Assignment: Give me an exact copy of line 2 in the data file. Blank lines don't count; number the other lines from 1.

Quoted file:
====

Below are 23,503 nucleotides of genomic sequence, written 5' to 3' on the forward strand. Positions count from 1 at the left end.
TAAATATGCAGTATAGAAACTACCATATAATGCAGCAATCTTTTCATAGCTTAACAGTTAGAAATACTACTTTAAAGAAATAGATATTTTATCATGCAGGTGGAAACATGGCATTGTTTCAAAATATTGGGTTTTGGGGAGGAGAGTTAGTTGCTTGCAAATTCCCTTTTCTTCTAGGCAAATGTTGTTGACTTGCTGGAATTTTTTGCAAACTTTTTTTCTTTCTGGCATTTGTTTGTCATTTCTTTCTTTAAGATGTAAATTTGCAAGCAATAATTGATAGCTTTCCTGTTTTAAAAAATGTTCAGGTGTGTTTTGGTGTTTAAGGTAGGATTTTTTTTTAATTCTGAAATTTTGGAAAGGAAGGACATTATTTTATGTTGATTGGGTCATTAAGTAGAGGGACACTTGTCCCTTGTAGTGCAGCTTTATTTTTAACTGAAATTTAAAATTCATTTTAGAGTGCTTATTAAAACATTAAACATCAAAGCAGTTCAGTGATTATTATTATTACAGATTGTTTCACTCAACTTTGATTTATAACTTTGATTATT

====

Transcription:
TAAATATGCAGTATAGAAACTACCATATAATGCAGCAATCTTTTCATAGCTTAACAGTTAGAAATACTACTTTAAAGAAATAGATATTTTATCATGCAGGTGGAAACATGGCATTGTTTCAAAATATTGGGTTTTGGGGAGGAGAGTTAGTTGCTTGCAAATTCCCTTTTCTTCTAGGCAAATGTTGTTGACTTGCTGGAATTTTTTGCAAACTTTTTTTCTTTCTGGCATTTGTTTGTCATTTCTTTCTTTAAGATGTAAATTTGCAAGCAATAATTGATAGCTTTCCTGTTTTAAAAAATGTTCAGGTGTGTTTTGGTGTTTAAGGTAGGATTTTTTTTTAATTCTGAAATTTTGGAAAGGAAGGACATTATTTTATGTTGATTGGGTCATTAAGTAGAGGGACACTTGTCCCTTGTAGTGCAGCTTTATTTTTAACTGAAATTTAAAATTCATTTTAGAGTGCTTATTAAAACATTAAACATCAAAGCAGTTCAGTGATTATTATTATTACAGATTGTTTCACTCAACTTTGATTTATAACTTTGATTATT